In an effort to move forward with the Department of Justice's (DOJ) policy of individual responsibility, the agency announced a pilot program to encourage corporations to self-report Foreign Corrupt Practices Act (FCPA) related misconduct and cooperate with the agency. While the new DOJ pronouncement is specifically limited to FCPA cases prosecuted by DOJ's Fraud Section, it is likely that other units within the DOJ will look to the memorandum for guidance in defining corporate cooperation in other types of cases.

What happened

Last fall, the DOJ published what has come to be known as the Yates Memo, a document authored by Deputy Attorney General Sally Quillian Yates that emphasized the importance of holding individuals liable for corporate wrongdoing.

The "Individual Accountability for Corporate Wrongdoing" set forth six "key steps" for the government's new policy, including a requirement that in order to qualify for any cooperation credit, corporations must provide to the DOJ all relevant facts relating to the individuals responsible for the misconduct.

To further this policy, the DOJ launched a one-year pilot program on April 5 "designed to motivate companies to voluntarily self-disclose FCPA-related misconduct, fully cooperate with the Fraud Section, and, where appropriate, remediate flaws in their controls and compliance programs," explained Assistant Attorney General Leslie R. Caldwell.

In exchange for voluntarily self-disclosing misconduct and fully cooperating, the program allows corporations to receive mitigation credit of up to a 50 percent fine reduction from the bottom of the applicable Sentencing Guidelines fine range calculation.

To be eligible for the credit, corporations must meet several criteria: voluntarily disclose the misconduct and all relevant facts related "within a reasonably prompt time after becom[ing] aware of the offense"; fully cooperate with the DOJ investigation; take appropriate actions towards remediation; and disgorge all profits resulting from the FCPA violation.

Disclosures that a company is required to make—by law, agreement, or contract—do not constitute voluntary self-disclosure for purposes of the pilot program, the DOJ noted, and the voluntary disclosure must occur prior to an imminent threat of disclosure or government investigation.

As defined by the DOJ, "full cooperation" includes the "preservation, collection, and disclosure of relevant documents and information relating to their provenance," as well as making company officers and employees who possess relevant information available for interviews. All facts relevant to the wrongdoing at issue must be shared with the agency, including all facts "related to involvement in the criminal activity by the corporation's officers, employees or agents" and all facts relevant to potential criminal conduct by third-party individuals or companies. Information about the corporation's own internal investigation must be shared with the DOJ, complete with "timely updates."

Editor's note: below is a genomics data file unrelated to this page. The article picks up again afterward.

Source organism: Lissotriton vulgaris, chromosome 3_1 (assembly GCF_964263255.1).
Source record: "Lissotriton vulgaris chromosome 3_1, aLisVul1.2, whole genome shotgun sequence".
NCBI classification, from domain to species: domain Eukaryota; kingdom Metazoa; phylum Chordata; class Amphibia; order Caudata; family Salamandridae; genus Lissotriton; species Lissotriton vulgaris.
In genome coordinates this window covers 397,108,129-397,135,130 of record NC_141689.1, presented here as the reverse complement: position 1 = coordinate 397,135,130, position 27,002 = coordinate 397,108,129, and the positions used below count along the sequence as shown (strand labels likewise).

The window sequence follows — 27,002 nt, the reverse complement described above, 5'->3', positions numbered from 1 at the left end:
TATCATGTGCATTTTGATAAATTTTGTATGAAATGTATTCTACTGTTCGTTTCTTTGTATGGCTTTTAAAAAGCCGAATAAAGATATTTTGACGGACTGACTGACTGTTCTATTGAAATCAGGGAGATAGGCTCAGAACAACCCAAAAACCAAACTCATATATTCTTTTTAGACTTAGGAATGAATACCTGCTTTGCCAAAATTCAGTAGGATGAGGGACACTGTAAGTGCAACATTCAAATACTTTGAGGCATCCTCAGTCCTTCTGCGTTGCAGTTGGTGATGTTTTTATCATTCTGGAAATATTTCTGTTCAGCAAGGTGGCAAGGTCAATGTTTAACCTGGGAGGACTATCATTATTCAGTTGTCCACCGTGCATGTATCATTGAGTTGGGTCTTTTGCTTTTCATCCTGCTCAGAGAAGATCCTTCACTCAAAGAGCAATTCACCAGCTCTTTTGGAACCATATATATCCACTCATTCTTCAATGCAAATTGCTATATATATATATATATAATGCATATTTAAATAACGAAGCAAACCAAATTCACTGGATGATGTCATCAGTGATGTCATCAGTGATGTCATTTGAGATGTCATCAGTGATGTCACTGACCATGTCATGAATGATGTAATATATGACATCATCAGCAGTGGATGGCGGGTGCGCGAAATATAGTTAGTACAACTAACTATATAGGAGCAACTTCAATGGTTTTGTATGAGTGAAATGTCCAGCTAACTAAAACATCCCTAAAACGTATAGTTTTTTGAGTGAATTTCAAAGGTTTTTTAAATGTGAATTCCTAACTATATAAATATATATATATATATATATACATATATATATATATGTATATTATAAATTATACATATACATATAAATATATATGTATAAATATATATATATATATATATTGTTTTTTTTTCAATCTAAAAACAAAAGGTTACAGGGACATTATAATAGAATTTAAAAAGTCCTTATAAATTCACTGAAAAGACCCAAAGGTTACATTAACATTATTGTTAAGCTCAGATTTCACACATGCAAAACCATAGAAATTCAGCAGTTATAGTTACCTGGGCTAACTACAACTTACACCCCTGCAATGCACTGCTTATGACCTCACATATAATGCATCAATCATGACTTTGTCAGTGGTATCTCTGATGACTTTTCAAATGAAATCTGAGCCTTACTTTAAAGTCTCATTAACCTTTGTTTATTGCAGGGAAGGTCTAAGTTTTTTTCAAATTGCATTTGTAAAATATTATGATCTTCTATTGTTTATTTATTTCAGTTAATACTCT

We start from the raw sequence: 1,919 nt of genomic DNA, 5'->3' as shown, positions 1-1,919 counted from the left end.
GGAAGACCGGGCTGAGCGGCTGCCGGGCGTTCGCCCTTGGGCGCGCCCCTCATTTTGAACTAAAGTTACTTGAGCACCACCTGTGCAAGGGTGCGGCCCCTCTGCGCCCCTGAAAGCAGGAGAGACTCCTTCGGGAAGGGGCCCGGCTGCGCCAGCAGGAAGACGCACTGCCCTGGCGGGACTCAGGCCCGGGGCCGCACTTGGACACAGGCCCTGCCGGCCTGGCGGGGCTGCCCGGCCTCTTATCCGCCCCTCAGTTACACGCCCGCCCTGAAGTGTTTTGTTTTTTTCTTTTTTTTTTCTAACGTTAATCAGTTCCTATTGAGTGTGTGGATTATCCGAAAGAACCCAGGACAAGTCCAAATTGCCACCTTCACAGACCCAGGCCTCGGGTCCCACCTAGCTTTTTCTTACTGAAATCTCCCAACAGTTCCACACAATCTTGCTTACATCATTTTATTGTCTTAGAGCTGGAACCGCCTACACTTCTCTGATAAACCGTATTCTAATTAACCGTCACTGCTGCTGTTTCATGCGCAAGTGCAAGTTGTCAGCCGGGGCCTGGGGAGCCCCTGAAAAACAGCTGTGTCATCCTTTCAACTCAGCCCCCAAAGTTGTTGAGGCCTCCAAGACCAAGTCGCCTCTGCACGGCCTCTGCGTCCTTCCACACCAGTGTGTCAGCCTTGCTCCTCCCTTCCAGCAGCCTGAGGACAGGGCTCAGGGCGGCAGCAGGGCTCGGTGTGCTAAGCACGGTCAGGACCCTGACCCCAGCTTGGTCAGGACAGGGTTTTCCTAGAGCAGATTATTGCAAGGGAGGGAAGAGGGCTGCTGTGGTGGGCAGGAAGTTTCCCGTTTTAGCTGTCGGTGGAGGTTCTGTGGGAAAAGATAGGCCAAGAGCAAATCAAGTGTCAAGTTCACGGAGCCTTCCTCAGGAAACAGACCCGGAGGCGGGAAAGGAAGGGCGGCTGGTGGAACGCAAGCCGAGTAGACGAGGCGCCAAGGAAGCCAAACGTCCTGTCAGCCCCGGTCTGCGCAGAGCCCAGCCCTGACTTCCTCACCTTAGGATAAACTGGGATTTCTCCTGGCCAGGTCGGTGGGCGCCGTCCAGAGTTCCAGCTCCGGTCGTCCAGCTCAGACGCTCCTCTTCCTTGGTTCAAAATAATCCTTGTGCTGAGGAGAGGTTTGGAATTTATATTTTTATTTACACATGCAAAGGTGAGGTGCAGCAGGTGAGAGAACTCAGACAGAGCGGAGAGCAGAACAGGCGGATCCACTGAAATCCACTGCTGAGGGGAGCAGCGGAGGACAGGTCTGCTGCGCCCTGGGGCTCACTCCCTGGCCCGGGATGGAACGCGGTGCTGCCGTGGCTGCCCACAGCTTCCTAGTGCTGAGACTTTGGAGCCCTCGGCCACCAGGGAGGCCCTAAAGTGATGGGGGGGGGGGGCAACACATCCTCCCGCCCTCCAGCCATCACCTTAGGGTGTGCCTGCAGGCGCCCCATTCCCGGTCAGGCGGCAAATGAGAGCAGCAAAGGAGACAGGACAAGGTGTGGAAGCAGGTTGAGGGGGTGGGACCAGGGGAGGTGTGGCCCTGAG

"Cooperation comes in many forms," the DOJ recognized. Once the threshold requirements of the memo have been met, the Fraud Section will "assess the scope, quantity, quality, and timing of cooperation based on the circumstances of each case when assessing how to evaluate a company's cooperation" under the pilot program.

If all of the requirements are met, a corporation will be eligible for up to a 50 percent reduction off the bottom of the Sentencing Guidelines fine range and "generally" not be required to appoint a monitor if an effective compliance plan has already been established, the DOJ said. In some cases, the agency may decline to prosecute altogether.

"Of course, in considering whether declination may be warranted, Fraud Section prosecutors must also take into account countervailing interests, including the seriousness of the offense: in cases where, for example, there has been involvement by executive management of the company in the FCPA misconduct, a significant profit to the company from the misconduct in relation to the company's size and wealth, a history of non-compliance by the company, or a prior resolution by the company with the Department within the past five years, a criminal resolution likely would be warranted," the agency explained.

As long as the corporation self-reports during the pilot program, it will be eligible for the benefits, even if the program expires, although the DOJ said it will consider extending or modifying the program after the year ends. For those companies that do not voluntarily self-disclose but do provide full cooperation to the DOJ, the agency will consider granting limited mitigation credit, "at most" a 25 percent reduction off the bottom of the Sentencing Guidelines range.

Why it matters

The DOJ made clear that it is taking FCPA violations seriously. In addition to launching the pilot program, the agency revealed that it "is intensifying its investigative and prosecutorial efforts" and "substantially increasing" its FCPA law enforcement resources by more than 50 percent with the addition of 10 more prosecutors, with three new squads in the Federal Bureau of Investigation devoted to the FCPA. The Department also strengthened its coordination with foreign counterparts, adopting an international approach "to combat an international criminal problem." "The Department's demonstrated commitment to devoting additional resources to FCPA investigations and prosecutions should send a message to wrongdoers that FCPA violations that might have gone uncovered in the past are now more likely to come to light," the DOJ warned.

To read the Fraud Section's FCPA Enforcement Plan and Guidance, click here.